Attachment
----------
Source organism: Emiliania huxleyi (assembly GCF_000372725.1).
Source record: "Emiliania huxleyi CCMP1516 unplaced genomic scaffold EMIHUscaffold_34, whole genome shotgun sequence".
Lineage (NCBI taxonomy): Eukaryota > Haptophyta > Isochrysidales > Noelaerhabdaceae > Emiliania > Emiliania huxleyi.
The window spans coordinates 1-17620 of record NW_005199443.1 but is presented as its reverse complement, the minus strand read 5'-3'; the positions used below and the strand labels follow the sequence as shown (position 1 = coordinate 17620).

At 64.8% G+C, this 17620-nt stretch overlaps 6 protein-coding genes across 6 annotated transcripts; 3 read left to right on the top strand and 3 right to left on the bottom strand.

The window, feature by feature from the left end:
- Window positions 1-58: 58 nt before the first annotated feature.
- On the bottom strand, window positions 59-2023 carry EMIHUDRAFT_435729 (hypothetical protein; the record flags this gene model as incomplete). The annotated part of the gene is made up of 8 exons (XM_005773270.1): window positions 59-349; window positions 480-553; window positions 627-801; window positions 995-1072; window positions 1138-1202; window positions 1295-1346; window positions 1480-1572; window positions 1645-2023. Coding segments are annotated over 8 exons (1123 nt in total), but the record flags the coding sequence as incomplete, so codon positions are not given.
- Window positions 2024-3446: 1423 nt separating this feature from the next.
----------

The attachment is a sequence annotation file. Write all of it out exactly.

Source organism: Emiliania huxleyi (assembly GCF_000372725.1).
Source record: "Emiliania huxleyi CCMP1516 unplaced genomic scaffold EMIHUscaffold_34, whole genome shotgun sequence".
Lineage (NCBI taxonomy): Eukaryota > Haptophyta > Isochrysidales > Noelaerhabdaceae > Emiliania > Emiliania huxleyi.
The window spans coordinates 1-17620 of record NW_005199443.1 but is presented as its reverse complement, the minus strand read 5'-3'; the positions used below and the strand labels follow the sequence as shown (position 1 = coordinate 17620).

At 64.8% G+C, this 17620-nt stretch overlaps 6 protein-coding genes across 6 annotated transcripts; 3 read left to right on the top strand and 3 right to left on the bottom strand.

The window, feature by feature from the left end:
- Window positions 1-58: 58 nt before the first annotated feature.
- On the bottom strand, window positions 59-2023 carry EMIHUDRAFT_435729 (hypothetical protein; the record flags this gene model as incomplete). The annotated part of the gene is made up of 8 exons (XM_005773270.1): window positions 59-349; window positions 480-553; window positions 627-801; window positions 995-1072; window positions 1138-1202; window positions 1295-1346; window positions 1480-1572; window positions 1645-2023. Coding segments are annotated over 8 exons (1123 nt in total), but the record flags the coding sequence as incomplete, so codon positions are not given.
- Window positions 2024-3446: 1423 nt separating this feature from the next.